An avid athlete works around the clock for perfection on the playing field by spending countless hours training and exercising. Their feet and ankles take a beating as wear and tear increases the risk of injury. Without proper rest and nourishment, the ankle can give way at any moment. One false move and you can cause an ankle sprain. If is not a severe pain that needs immediate medical assistance, the ankle may be strained and needs time to rest and recover.

Ankle Sprains and Arthritis

Most people experience at least one sprained ankle, which is common and treatable, but multiple injuries to the ankle can result in ankle arthritis. Ankle arthritis, also known as osteoarthritis, is general wear and tear of the ankle joint. All joints in the body have a layer of cartilage that allows smooth motion in joints. Patients with ankle arthritis have degeneration and destruction of the cartilage in the joint, and when the bones grind on the joint it produces pain. As a result, the movement at the joint is not as smooth and there is often a reduction of motion that affects the patient’s ability to walk.

Ankle arthritis mostly occurs in aged people unless an individual suffers multiple injuries. Over time the weight, stress and heavy activity can degrade the cartilage. Often times the degeneration of the ankle are accelerated if the joint is misaligned. Therefore, a misaligned ankle left untreated leads to osteoarthritis. To avoid all of this pain and suffering, there are a number of things to be done at home to treat an ankle sprain.

Ankle Sprain Treatment & Recovery

According to an article on WebMD, an ankle sprain can take four weeks to six months in order to properly heal, depending on the severity of the injury.

ankle sprain before treatment from an ankle doctor

Photo of an ankle sprain before treatment from an ankle doctor

The best thing to do to treat a sprained ankle is to give it rest. Rest will give the ligaments time to relax and heal properly. Resting the joints are necessary to prevent future sprains. Do not do any strenuous activities including running, weight lifting or mobile drills that need the feet to run and cut at sharp angles.

Apply ice as often as needed to reduce pain and swelling. Your parents always told you when you were younger to put some ice on if something hurts. It still applies as an adult. Once at home, apply an ice pack for at least 15 minutes or soak the ankle in a tub of ice to reduce the initial pain and swelling. After the first application of ice, wait 15 to 20 minutes then re-apply ice for another 15 minutes and repeat the procedure until it is time to sleep. In between each session of icing it is vital not to walk or put pressure on the ankle until it regains warmth, so wait for 10 minutes after icing to walk on it.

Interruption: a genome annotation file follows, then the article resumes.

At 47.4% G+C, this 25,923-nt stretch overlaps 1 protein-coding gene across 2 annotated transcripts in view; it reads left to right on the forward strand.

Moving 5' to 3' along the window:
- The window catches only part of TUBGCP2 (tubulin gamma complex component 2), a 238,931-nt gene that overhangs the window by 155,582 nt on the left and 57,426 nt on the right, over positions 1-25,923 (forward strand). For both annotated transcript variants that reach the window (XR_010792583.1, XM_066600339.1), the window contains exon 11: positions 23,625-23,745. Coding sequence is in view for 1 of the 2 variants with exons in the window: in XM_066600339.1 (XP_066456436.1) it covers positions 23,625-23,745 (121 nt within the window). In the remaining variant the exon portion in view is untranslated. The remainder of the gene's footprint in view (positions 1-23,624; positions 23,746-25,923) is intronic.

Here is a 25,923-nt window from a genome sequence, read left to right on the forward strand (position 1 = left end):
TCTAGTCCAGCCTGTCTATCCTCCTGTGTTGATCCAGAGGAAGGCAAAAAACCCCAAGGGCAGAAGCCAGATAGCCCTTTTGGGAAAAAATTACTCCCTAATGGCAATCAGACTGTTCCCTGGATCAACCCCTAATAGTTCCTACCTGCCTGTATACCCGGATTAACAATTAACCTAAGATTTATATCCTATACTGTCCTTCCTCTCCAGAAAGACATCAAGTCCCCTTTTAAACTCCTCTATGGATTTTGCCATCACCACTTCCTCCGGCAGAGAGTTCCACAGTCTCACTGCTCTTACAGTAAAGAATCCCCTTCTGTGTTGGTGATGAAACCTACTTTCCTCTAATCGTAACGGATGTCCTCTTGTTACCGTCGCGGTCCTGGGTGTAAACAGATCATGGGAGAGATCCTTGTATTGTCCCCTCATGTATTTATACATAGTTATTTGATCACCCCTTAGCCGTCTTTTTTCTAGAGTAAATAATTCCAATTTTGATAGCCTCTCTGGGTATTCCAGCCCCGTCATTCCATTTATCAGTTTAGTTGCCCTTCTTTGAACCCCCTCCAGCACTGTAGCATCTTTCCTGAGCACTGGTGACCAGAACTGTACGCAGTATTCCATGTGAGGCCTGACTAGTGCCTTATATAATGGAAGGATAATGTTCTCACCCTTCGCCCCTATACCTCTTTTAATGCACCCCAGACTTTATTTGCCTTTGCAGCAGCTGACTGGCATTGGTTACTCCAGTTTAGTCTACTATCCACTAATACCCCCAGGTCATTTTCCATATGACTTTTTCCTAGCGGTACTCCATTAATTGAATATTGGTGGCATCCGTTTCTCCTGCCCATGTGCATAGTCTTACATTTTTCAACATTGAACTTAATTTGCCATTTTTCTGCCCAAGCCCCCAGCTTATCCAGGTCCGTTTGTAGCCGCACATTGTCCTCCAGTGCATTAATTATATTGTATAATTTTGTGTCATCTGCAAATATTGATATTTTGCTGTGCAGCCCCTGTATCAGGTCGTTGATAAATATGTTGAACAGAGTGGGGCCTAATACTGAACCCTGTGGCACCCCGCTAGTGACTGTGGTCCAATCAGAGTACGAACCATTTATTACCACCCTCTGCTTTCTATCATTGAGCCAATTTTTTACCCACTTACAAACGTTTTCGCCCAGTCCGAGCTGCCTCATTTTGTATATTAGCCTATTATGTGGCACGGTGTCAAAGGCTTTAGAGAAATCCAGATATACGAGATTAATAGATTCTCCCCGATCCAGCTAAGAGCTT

Wrap an elastic bandage around the ankle to compress the joints and reduce swelling. This can be done after a few sessions of icing or compress the ankle while icing. If the wrap is too tight, loosen it so blood flow can circulate throughout the foot.

Elevate the ankle. In between icing, the ankle should be raised and rested on a soft pillow or cushion raised above the heart. Elevation will help drain the fluid from the ankle.

If the pain is initially gruesome take pain relievers, like extra strength tylenol or ibuprofen. This will help ease the pain while icing and elevating.

After treatment try light stretching and applying pressure. It allows the ankle joint and ligaments to regain strength and also tells the body what the limits are and how much pain there is with every movement.

When to an Ankle Doctor

If symptoms are incredibly painful or persist past a week from the initial injury, the individual should visit an ankle doctor. If it is still painful to put any weight on your ankle then it is a severe injury that needs further examination from an ankle doctor. Depending on how severe the ankle sprain appears in examination the ankle doctor will advise what needs to be done to regain strength.

Treating a sprained ankle at home is simple. The individual needs to pay attention and know how much pain and swelling there is every day after the ankle sprain. If the swelling and pain do not pass within a week or get worse, then make an appointment with a ankle doctor. Get the treatment you need to regain mobility. You are only given two ankles, do what needs to be done to keep them strong and healthy.

About the Author:

University Foot & Ankle Institute of Southern California have top ankle doctors serving the Greater Los Angeles area.